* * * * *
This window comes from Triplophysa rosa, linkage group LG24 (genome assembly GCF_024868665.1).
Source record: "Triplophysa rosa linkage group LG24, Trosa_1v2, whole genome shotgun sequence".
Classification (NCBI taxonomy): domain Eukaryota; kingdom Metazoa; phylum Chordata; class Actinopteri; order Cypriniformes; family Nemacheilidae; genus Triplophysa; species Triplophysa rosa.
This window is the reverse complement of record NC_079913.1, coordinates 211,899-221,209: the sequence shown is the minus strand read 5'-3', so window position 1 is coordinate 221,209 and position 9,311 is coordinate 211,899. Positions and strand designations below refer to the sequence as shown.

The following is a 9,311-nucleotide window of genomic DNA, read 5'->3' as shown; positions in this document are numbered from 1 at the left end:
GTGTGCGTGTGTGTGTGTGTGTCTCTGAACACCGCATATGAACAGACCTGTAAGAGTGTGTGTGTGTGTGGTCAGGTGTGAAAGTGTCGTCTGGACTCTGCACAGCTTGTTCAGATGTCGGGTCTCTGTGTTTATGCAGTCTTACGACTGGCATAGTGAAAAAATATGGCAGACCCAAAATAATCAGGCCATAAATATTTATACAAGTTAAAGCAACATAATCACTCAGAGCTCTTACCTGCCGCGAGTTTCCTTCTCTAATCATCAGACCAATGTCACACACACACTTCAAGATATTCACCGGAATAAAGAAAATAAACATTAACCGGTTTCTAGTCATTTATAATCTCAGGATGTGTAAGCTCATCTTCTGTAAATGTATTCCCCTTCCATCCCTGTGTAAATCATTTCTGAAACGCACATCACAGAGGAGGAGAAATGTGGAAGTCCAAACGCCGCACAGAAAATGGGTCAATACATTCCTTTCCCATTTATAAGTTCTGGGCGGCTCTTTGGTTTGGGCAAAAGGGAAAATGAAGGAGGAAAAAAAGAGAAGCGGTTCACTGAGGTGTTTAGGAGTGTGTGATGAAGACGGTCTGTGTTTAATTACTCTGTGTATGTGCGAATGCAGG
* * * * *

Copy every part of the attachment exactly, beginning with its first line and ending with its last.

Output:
This window comes from Triplophysa rosa, linkage group LG24 (genome assembly GCF_024868665.1).
Source record: "Triplophysa rosa linkage group LG24, Trosa_1v2, whole genome shotgun sequence".
Classification (NCBI taxonomy): domain Eukaryota; kingdom Metazoa; phylum Chordata; class Actinopteri; order Cypriniformes; family Nemacheilidae; genus Triplophysa; species Triplophysa rosa.
This window is the reverse complement of record NC_079913.1, coordinates 211,899-221,209: the sequence shown is the minus strand read 5'-3', so window position 1 is coordinate 221,209 and position 9,311 is coordinate 211,899. Positions and strand designations below refer to the sequence as shown.

The following is a 9,311-nucleotide window of genomic DNA, read 5'->3' as shown; positions in this document are numbered from 1 at the left end:
GTGTGCGTGTGTGTGTGTGTGTCTCTGAACACCGCATATGAACAGACCTGTAAGAGTGTGTGTGTGTGTGGTCAGGTGTGAAAGTGTCGTCTGGACTCTGCACAGCTTGTTCAGATGTCGGGTCTCTGTGTTTATGCAGTCTTACGACTGGCATAGTGAAAAAATATGGCAGACCCAAAATAATCAGGCCATAAATATTTATACAAGTTAAAGCAACATAATCACTCAGAGCTCTTACCTGCCGCGAGTTTCCTTCTCTAATCATCAGACCAATGTCACACACACACTTCAAGATATTCACCGGAATAAAGAAAATAAACATTAACCGGTTTCTAGTCATTTATAATCTCAGGATGTGTAAGCTCATCTTCTGTAAATGTATTCCCCTTCCATCCCTGTGTAAATCATTTCTGAAACGCACATCACAGAGGAGGAGAAATGTGGAAGTCCAAACGCCGCACAGAAAATGGGTCAATACATTCCTTTCCCATTTATAAGTTCTGGGCGGCTCTTTGGTTTGGGCAAAAGGGAAAATGAAGGAGGAAAAAAAGAGAAGCGGTTCACTGAGGTGTTTAGGAGTGTGTGATGAAGACGGTCTGTGTTTAATTACTCTGTGTATGTGCGAATGCAGG